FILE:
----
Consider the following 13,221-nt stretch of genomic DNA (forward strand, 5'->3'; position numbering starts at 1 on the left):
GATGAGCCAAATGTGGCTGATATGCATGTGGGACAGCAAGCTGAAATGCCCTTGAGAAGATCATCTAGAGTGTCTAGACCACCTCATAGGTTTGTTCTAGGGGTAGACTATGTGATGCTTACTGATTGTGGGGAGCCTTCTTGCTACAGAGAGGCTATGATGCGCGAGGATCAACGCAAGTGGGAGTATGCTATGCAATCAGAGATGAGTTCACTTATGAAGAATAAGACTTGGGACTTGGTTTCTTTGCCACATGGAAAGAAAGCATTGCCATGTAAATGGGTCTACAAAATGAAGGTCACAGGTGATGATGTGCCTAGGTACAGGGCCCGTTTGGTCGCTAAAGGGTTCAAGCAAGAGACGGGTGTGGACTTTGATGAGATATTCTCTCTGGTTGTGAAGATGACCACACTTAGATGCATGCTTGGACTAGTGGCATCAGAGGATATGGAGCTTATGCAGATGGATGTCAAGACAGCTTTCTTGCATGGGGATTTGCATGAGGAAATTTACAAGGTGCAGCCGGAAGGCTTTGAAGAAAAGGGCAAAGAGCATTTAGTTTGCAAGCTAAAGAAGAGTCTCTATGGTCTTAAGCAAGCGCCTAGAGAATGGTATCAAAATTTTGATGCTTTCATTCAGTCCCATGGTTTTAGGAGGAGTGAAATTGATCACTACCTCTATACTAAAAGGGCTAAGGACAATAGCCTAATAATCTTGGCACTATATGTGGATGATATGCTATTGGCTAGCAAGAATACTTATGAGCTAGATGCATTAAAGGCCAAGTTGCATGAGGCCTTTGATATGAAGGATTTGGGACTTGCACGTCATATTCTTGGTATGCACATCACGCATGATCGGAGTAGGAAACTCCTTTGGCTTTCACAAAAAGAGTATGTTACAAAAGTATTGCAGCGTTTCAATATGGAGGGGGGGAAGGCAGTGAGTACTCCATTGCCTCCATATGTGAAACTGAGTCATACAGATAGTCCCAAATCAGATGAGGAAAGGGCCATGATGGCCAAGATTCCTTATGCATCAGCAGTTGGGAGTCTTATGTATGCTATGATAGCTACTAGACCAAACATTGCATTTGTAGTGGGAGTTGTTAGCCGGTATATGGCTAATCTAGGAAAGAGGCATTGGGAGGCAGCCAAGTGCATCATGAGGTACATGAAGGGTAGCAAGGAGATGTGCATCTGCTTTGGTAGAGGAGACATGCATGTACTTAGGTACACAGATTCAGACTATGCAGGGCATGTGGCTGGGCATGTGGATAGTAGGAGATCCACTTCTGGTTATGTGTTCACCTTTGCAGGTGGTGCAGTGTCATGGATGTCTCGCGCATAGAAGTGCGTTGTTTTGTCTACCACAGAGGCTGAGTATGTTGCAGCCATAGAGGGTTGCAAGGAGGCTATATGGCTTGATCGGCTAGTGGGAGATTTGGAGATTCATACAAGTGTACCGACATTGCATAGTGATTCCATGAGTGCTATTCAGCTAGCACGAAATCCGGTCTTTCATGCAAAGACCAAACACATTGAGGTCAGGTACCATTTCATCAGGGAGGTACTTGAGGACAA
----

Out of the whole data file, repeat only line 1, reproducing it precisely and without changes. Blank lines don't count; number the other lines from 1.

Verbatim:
Consider the following 13,221-nt stretch of genomic DNA (forward strand, 5'->3'; position numbering starts at 1 on the left):